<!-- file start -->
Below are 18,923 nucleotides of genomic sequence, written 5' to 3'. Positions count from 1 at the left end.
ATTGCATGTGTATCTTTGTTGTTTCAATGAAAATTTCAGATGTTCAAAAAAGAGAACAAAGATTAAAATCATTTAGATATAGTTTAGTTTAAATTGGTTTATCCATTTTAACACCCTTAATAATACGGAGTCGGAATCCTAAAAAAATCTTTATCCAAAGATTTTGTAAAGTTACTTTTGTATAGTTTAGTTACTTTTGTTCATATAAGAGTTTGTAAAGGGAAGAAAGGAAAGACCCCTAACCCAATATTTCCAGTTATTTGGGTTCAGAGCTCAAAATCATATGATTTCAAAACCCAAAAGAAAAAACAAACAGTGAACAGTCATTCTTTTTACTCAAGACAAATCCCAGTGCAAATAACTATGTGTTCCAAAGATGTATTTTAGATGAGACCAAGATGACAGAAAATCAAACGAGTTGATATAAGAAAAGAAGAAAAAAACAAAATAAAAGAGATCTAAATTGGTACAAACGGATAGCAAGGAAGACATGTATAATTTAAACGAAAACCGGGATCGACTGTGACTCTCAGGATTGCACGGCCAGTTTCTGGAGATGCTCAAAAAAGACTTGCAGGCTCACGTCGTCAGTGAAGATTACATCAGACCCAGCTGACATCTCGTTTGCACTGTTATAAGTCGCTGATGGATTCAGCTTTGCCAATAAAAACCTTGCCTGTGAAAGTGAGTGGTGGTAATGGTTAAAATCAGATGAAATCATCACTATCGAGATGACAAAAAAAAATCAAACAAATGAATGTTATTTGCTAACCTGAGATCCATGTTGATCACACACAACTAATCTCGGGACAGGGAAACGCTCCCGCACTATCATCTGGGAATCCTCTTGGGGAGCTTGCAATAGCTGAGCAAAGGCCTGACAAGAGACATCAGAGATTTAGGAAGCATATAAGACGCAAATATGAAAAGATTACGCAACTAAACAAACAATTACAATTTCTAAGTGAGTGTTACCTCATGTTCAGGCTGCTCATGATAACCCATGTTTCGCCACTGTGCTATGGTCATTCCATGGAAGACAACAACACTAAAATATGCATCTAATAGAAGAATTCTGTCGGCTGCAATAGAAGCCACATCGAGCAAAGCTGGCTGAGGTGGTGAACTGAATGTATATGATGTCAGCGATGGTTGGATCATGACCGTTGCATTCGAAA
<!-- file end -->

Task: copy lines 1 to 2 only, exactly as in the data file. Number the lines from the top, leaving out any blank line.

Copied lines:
Below are 18,923 nucleotides of genomic sequence, written 5' to 3'. Positions count from 1 at the left end.
ATTGCATGTGTATCTTTGTTGTTTCAATGAAAATTTCAGATGTTCAAAAAAGAGAACAAAGATTAAAATCATTTAGATATAGTTTAGTTTAAATTGGTTTATCCATTTTAACACCCTTAATAATACGGAGTCGGAATCCTAAAAAAATCTTTATCCAAAGATTTTGTAAAGTTACTTTTGTATAGTTTAGTTACTTTTGTTCATATAAGAGTTTGTAAAGGGAAGAAAGGAAAGACCCCTAACCCAATATTTCCAGTTATTTGGGTTCAGAGCTCAAAATCATATGATTTCAAAACCCAAAAGAAAAAACAAACAGTGAACAGTCATTCTTTTTACTCAAGACAAATCCCAGTGCAAATAACTATGTGTTCCAAAGATGTATTTTAGATGAGACCAAGATGACAGAAAATCAAACGAGTTGATATAAGAAAAGAAGAAAAAAACAAAATAAAAGAGATCTAAATTGGTACAAACGGATAGCAAGGAAGACATGTATAATTTAAACGAAAACCGGGATCGACTGTGACTCTCAGGATTGCACGGCCAGTTTCTGGAGATGCTCAAAAAAGACTTGCAGGCTCACGTCGTCAGTGAAGATTACATCAGACCCAGCTGACATCTCGTTTGCACTGTTATAAGTCGCTGATGGATTCAGCTTTGCCAATAAAAACCTTGCCTGTGAAAGTGAGTGGTGGTAATGGTTAAAATCAGATGAAATCATCACTATCGAGATGACAAAAAAAAATCAAACAAATGAATGTTATTTGCTAACCTGAGATCCATGTTGATCACACACAACTAATCTCGGGACAGGGAAACGCTCCCGCACTATCATCTGGGAATCCTCTTGGGGAGCTTGCAATAGCTGAGCAAAGGCCTGACAAGAGACATCAGAGATTTAGGAAGCATATAAGACGCAAATATGAAAAGATTACGCAACTAAACAAACAATTACAATTTCTAAGTGAGTGTTACCTCATGTTCAGGCTGCTCATGATAACCCATGTTTCGCCACTGTGCTATGGTCATTCCATGGAAGACAACAACACTAAAATATGCATCTAATAGAAGAATTCTGTCGGCTGCAATAGAAGCCACATCGAGCAAAGCTGGCTGAGGTGGTGAACTGAATGTATATGATGTCAGCGATGGTTGGATCATGACCGTTGCATTCGAAA